WISPering back – an initial analysis of your comments

John Sheridan - CIO & CISO
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Thank you to all who provided comments on the ICT services panel discussion paper. Our initial analysis has been encouraging and the high volume of responses, considered arguments and alternative solutions has given us a clear understanding of how you think the WISP proposal should proceed. In this post, we’ve summarized the comments from the blog and emails for all to read.

The proposal was generally well received by industry. Small to Medium Enterprises (SMEs), in particular, are pleased with the opportunity to help shape this policy. We have received much support for suggested improvements in the procurement process, equal opportunities for business of all sizes, and reducing the cost of bidding for Government business.

You told us that you like the idea of an open RFQ process and that simplified and standardised documentation would be welcomed. The application of standardised tender documentation, alone, was seen as a major benefit to suppliers. Many also liked the idea of a simplified process to gain access to the panel and an open panel arrangement that would not lock out suppliers or new technologies.

The suggestion of adopting eTendering tools was greeted with some trepidation. Many suggested that current applications lack the maturity to undertake reliable, automated value-for-money assessments.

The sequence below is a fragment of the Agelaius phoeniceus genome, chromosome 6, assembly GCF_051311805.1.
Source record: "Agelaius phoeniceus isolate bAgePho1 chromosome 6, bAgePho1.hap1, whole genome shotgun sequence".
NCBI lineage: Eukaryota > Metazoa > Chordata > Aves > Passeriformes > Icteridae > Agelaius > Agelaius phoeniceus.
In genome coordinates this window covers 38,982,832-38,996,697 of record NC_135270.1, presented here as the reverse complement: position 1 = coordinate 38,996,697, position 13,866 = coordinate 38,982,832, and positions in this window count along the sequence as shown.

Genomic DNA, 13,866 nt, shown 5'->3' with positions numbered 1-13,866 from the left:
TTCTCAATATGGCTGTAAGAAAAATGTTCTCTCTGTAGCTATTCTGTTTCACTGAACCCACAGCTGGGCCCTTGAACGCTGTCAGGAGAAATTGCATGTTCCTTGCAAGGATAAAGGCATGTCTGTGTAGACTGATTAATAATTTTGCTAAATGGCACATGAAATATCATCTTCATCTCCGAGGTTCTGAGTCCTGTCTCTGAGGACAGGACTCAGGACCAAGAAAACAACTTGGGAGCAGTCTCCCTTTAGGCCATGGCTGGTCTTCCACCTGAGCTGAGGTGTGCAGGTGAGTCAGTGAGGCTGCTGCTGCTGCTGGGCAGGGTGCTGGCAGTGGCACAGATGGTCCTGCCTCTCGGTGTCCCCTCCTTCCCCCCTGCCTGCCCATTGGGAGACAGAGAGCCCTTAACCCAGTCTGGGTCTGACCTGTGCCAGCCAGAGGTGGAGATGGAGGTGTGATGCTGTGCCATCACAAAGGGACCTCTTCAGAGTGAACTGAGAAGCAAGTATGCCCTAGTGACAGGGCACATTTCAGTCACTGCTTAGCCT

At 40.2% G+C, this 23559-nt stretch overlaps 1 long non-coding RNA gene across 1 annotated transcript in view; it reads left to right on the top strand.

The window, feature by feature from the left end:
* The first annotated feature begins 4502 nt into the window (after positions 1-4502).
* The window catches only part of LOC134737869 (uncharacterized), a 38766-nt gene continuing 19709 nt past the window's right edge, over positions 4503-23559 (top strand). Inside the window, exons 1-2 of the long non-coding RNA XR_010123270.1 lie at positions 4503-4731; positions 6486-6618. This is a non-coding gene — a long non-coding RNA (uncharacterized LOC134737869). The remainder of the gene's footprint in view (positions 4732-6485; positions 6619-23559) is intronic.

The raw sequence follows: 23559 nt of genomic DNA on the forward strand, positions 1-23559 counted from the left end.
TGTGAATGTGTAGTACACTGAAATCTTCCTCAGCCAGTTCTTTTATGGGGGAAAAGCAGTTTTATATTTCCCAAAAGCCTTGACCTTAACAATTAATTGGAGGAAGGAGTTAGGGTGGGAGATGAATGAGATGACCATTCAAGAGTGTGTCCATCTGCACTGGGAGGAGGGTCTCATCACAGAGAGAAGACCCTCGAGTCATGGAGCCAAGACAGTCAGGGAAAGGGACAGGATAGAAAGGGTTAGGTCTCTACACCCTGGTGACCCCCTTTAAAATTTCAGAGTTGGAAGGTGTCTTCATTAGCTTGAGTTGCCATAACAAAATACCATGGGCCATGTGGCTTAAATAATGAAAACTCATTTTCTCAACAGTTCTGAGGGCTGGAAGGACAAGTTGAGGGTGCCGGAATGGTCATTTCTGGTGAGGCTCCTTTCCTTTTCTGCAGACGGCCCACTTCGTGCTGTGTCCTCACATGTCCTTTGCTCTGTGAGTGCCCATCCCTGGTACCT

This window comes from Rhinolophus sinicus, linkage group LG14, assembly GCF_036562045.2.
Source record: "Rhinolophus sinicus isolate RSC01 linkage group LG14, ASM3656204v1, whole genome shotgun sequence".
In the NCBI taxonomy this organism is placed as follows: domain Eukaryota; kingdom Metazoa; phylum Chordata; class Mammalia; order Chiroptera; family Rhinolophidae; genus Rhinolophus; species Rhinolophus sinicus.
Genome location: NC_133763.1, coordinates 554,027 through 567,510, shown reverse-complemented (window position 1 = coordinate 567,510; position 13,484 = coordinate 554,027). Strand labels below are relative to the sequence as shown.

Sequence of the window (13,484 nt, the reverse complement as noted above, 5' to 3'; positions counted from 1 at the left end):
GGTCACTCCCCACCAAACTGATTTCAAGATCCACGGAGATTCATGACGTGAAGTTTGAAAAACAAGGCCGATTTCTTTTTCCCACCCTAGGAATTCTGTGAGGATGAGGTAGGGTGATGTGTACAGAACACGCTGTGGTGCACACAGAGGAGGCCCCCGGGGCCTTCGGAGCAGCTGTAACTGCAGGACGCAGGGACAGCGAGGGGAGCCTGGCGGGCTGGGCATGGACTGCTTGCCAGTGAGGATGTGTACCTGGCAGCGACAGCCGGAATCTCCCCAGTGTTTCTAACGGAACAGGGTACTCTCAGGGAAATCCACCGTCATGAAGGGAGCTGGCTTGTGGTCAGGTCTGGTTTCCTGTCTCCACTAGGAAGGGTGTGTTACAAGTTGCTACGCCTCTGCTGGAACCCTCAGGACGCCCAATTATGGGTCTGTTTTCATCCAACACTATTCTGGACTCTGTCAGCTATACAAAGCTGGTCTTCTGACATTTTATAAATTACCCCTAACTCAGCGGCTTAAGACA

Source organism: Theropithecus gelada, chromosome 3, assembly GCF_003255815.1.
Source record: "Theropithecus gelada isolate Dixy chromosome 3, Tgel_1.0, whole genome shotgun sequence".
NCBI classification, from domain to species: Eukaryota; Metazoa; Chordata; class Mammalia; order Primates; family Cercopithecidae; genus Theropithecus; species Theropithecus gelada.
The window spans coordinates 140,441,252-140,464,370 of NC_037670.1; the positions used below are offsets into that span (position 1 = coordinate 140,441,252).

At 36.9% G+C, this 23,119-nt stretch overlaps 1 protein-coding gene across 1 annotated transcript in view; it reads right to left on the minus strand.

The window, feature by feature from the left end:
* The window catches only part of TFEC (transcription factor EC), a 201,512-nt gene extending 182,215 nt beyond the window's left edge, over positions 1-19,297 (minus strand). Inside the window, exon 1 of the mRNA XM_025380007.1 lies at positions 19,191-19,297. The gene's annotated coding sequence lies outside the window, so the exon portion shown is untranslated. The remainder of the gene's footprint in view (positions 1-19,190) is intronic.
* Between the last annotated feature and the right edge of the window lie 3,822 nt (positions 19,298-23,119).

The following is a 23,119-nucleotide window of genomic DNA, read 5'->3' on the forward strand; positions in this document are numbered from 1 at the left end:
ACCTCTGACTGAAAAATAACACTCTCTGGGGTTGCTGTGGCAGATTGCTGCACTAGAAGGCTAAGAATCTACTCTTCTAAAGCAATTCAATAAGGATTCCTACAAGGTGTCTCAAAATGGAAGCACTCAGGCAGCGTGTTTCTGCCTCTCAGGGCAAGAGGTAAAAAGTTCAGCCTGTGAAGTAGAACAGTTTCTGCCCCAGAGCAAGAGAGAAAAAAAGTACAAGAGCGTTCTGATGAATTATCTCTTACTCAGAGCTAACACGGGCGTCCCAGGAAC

Some respondents questioned the value of applying dollar value thresholds, suggesting instead that simple or complex would be more appropriate measures.

Three main areas generated the most responses; reverse auctions, panel fees and supplier performance management. The responses ranged from simple rejection to sound arguments with alternative approaches/suggestions.

Reverse auctions were considered a useful, innovative tool but some questioned the suitability of applying them to ICT services procurement, as the requirements are more difficult to define than for commodity items. There was a consensus that, used incorrectly, reverse auctions could compromise quality and stifle innovation.

Regarding panel fees, a common theme was that an annual fee would exclude a large number of SMEs from participation. The commonly suggested alternative was to apply a percentage fee for business won.

Supplier performance management was greeted with a degree of caution. Some respondents thought that candour may jeopardize future business opportunities and that performance management would be more appropriate via the existing contract management process.

We’ll take these opinions into consideration as we progress the proposal. In the meantime, don’t forget the upcoming industry briefing for which you can still register.

Finally, the proposal recently attracted additional media interest in two articles (here and here), based on the Australian Information Industry Association (AIIA) submission. As the AIIA sent their submission directly to AGIMO rather than post it on the blog, not all of you will have seen it. It is made available here with AIIA’s permission:

[Note: the AIIA owns copyright in the preceding document. It does not fall under the blog’s general Creative Commons licence.]

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Last updated: 29 July 2016